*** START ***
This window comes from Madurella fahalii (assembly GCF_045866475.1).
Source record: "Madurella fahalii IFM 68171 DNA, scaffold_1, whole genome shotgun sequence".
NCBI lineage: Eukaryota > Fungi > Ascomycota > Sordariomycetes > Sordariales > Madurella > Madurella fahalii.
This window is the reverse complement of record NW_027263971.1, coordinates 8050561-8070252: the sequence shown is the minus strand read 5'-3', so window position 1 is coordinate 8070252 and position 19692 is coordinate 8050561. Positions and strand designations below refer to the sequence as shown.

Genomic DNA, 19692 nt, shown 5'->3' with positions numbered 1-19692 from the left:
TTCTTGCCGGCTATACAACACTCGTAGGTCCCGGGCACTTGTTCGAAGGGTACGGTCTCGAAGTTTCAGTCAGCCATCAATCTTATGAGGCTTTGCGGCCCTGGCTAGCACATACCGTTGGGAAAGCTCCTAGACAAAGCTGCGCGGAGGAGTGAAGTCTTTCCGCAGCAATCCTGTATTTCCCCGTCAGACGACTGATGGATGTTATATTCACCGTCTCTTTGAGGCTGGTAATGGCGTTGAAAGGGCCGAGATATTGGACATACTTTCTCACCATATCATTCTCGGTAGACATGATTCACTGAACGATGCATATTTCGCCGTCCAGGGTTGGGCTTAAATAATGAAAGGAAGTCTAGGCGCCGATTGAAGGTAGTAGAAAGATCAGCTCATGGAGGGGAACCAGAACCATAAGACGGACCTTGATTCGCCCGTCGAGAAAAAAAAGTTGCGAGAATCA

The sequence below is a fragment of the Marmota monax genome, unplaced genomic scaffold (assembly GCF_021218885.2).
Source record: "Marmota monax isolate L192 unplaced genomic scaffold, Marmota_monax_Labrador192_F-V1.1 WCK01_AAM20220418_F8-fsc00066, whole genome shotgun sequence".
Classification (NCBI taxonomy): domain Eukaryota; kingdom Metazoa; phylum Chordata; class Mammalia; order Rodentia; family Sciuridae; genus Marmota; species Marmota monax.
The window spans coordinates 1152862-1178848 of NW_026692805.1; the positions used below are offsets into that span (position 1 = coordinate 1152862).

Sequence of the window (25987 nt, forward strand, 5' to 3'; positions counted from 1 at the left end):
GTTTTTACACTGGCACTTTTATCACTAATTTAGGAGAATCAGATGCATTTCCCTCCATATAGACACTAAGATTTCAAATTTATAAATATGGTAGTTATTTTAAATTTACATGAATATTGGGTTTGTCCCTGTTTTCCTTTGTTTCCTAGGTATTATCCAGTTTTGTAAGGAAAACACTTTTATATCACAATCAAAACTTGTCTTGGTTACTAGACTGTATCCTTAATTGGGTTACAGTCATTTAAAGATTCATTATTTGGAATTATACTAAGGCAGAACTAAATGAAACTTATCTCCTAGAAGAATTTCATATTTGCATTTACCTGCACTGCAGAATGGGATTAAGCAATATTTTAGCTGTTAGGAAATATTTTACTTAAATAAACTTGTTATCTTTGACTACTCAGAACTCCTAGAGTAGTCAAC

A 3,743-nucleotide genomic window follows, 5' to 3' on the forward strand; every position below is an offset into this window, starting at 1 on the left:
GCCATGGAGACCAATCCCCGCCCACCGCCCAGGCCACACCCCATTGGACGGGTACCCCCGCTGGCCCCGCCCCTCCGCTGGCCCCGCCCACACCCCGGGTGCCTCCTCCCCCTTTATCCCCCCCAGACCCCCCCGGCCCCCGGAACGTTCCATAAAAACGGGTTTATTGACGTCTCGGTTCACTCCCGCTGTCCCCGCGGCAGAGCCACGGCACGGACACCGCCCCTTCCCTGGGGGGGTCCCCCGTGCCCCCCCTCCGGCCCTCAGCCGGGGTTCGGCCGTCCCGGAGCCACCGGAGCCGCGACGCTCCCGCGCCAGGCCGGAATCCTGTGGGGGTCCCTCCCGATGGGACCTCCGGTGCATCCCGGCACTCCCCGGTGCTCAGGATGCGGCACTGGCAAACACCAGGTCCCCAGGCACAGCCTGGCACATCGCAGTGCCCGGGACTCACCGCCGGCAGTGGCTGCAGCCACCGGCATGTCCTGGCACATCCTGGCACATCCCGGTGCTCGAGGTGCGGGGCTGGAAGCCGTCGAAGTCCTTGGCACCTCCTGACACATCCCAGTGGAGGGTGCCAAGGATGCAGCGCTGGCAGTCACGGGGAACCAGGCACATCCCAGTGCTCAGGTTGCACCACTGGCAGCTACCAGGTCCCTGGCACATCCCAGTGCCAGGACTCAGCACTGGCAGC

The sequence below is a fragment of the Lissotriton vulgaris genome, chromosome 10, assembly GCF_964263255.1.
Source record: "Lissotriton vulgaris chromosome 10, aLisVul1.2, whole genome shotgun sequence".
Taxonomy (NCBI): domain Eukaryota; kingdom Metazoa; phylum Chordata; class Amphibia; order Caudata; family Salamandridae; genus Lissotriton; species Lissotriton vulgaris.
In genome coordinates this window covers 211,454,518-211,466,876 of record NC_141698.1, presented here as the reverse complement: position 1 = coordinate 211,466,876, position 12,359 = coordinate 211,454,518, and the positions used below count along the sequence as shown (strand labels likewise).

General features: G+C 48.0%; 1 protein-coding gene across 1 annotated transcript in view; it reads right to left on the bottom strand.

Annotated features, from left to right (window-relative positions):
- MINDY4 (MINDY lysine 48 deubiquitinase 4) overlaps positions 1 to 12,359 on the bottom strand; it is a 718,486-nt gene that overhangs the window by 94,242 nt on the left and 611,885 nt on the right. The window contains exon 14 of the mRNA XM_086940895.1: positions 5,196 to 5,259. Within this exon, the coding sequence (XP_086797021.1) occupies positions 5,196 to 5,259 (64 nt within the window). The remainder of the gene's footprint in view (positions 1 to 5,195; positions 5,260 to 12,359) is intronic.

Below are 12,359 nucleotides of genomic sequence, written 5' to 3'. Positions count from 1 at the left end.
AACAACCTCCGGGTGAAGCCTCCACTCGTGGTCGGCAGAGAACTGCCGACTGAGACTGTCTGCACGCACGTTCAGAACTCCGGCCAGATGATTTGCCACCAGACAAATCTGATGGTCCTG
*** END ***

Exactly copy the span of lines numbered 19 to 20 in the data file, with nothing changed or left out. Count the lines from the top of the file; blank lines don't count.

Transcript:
General features: G+C 48.0%; 1 protein-coding gene across 1 annotated transcript in view; it reads right to left on the bottom strand.

Annotated features, from left to right (window-relative positions):